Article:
Foxtail asparagus is an ornamental plant, native and naturalised in the region of South Africa, where it is protected from animals by the toxicity of its leaves when ingested. Its Latin name is Asparagus, from the Greek sparassein, 'to tear'. Its specific epithet densiflorus refers to the high density of leaves and flowers per stem. This particularity gives it the common name of foxtail.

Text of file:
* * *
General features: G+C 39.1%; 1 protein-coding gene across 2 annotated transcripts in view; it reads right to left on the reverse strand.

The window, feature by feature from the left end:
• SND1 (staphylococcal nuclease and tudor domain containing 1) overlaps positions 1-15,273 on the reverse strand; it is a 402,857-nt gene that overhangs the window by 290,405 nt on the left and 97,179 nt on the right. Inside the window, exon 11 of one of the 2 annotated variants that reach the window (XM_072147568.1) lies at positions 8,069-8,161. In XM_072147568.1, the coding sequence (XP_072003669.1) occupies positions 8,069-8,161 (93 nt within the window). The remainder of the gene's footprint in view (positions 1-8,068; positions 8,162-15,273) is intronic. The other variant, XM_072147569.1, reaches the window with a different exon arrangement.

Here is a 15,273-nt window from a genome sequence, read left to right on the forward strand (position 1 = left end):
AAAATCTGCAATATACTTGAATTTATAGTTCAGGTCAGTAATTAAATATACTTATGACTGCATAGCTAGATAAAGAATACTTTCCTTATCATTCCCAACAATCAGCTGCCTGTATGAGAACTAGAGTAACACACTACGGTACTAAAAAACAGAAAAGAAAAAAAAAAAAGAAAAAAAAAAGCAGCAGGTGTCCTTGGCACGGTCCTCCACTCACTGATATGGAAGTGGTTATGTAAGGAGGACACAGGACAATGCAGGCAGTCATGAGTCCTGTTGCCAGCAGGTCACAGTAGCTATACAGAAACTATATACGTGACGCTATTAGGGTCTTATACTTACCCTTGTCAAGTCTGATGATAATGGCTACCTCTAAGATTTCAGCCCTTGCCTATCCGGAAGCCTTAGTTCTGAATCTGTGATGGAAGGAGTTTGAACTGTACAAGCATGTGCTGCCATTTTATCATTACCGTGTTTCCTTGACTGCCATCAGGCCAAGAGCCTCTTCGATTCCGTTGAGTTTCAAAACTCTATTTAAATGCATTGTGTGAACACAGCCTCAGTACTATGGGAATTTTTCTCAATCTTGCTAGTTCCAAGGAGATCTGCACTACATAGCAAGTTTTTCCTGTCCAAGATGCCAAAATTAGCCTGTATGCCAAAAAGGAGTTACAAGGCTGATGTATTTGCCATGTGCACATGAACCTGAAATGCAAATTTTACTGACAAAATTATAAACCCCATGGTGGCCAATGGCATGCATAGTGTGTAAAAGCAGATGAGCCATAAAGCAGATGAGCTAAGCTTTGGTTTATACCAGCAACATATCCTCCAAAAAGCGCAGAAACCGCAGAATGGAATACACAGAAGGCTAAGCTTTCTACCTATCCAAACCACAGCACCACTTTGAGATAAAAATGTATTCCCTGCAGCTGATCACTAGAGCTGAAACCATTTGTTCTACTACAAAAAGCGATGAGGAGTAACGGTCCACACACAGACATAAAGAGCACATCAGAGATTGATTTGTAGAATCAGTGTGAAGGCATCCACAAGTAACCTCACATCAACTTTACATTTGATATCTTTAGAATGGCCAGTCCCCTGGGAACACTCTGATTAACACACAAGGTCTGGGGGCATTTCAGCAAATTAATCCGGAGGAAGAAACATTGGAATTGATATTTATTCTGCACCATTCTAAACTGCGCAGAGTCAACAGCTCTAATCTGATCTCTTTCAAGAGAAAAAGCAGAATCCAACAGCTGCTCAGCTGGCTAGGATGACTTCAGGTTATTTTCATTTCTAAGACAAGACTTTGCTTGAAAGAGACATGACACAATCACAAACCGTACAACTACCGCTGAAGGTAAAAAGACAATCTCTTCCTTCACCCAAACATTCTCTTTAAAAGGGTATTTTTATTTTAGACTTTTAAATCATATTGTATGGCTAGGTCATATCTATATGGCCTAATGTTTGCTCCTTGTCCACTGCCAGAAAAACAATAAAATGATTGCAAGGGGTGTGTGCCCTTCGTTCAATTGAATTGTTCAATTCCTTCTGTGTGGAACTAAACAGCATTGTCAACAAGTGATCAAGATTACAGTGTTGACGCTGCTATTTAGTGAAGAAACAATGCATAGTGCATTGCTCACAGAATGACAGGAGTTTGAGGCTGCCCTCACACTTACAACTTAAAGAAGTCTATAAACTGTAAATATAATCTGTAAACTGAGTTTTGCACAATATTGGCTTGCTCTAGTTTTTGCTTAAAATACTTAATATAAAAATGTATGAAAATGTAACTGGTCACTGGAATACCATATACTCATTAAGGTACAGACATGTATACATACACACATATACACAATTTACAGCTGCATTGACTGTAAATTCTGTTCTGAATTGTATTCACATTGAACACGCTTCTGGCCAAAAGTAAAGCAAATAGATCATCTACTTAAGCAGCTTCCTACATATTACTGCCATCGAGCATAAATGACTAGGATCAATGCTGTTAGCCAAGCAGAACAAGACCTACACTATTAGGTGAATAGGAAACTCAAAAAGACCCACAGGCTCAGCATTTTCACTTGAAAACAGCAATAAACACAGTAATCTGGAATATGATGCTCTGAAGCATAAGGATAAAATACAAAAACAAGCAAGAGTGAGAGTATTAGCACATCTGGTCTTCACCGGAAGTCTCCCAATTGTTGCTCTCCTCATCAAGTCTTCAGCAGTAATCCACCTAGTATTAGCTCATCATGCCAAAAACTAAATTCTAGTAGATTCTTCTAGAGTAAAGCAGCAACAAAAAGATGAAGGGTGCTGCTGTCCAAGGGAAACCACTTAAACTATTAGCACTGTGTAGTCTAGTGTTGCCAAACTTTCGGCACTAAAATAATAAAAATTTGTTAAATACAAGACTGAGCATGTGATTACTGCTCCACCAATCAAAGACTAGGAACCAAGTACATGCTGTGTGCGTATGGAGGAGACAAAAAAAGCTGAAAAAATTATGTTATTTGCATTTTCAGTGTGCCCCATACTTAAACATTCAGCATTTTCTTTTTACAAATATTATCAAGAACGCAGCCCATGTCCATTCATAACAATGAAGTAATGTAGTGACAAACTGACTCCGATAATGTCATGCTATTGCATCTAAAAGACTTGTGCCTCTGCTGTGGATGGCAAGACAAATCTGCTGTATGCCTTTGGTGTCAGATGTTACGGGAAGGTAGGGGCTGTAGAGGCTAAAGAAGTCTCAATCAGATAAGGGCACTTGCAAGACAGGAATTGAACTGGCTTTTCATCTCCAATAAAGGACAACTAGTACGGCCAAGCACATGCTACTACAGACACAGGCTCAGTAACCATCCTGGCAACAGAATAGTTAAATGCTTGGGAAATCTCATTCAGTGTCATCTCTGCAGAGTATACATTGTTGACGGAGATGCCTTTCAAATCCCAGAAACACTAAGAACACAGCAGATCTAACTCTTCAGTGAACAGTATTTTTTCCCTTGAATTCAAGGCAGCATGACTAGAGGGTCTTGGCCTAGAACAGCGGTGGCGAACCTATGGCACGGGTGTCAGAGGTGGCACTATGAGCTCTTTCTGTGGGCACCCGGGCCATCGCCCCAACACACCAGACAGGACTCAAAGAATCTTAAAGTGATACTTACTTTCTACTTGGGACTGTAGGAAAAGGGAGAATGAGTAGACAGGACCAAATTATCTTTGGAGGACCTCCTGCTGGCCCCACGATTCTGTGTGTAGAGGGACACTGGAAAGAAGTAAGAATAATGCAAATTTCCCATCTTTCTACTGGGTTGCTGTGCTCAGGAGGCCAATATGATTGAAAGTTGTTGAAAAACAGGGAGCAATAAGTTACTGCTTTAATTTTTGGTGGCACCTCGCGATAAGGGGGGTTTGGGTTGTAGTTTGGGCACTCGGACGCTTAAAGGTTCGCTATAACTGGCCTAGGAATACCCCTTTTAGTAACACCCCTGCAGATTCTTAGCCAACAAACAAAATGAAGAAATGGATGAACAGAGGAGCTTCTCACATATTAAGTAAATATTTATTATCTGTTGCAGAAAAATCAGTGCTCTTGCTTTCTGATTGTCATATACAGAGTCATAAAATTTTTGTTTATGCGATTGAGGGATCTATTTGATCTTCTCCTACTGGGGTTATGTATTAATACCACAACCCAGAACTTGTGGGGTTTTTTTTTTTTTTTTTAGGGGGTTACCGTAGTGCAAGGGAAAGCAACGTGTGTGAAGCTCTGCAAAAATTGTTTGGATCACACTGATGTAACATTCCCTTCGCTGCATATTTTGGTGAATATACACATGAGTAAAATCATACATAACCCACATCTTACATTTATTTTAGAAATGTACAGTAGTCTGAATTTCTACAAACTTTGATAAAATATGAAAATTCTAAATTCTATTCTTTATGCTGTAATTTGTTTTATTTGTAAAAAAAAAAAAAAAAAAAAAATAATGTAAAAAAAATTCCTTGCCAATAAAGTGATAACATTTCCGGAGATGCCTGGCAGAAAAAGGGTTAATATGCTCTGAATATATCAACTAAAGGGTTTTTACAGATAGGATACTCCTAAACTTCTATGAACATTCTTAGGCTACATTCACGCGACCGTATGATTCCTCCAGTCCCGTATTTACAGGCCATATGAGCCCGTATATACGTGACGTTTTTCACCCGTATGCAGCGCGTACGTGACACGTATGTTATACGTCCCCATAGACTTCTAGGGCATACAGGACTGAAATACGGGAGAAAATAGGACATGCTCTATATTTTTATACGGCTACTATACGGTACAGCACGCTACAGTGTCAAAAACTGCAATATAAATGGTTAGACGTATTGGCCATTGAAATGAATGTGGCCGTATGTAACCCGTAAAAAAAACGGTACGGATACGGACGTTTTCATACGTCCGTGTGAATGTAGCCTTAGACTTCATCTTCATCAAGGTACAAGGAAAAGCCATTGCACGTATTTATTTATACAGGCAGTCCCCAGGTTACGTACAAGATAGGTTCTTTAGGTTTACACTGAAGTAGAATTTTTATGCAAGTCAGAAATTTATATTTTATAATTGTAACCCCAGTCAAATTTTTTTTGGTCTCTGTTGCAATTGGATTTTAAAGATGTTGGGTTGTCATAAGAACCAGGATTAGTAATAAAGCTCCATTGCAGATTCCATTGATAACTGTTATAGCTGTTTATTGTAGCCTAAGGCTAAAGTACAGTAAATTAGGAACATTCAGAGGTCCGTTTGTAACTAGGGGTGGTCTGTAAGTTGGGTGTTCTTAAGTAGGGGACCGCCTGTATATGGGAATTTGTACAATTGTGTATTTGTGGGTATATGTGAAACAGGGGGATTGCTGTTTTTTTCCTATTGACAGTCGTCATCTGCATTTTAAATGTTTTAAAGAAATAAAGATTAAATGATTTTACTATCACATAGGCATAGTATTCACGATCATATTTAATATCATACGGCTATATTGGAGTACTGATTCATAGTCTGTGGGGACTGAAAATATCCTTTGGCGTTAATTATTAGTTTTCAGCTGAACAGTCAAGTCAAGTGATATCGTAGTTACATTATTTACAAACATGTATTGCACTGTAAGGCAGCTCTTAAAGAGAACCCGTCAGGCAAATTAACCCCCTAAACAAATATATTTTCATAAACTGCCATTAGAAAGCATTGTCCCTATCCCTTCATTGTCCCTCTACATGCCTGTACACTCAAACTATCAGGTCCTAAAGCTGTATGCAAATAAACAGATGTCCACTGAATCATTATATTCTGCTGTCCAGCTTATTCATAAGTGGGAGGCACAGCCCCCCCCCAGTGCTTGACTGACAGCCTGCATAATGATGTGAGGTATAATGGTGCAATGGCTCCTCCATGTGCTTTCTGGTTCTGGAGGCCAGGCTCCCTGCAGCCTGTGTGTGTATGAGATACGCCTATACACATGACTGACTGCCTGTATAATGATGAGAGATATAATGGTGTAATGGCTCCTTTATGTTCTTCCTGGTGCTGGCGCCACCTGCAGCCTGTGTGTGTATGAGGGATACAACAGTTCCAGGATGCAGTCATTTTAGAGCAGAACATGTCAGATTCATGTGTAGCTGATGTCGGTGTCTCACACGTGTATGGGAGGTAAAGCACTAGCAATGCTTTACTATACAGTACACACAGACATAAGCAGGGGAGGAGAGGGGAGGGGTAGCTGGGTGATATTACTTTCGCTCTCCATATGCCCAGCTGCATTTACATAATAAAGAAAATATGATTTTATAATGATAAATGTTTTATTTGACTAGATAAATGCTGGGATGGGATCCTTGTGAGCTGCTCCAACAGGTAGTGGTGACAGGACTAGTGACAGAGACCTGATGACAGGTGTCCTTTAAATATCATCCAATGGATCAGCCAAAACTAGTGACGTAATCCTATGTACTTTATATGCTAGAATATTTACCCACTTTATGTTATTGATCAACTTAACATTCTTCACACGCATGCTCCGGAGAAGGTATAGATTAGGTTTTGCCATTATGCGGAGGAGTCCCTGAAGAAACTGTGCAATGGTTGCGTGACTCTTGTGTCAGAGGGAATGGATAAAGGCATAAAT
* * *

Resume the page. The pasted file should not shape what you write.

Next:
In Central Europe it is usually known as Sprenger's asparagus due to the work carried out by the German floriculturist Carl Ludwig Sprenger (1846-1917), an honourable botanist and master of hybridisation of species and germination of seeds, who made it a valuable ornamental plant and introduced it into European gardening in the second half of the 19th century, even though it had been described by Kunth at the beginning of the same century.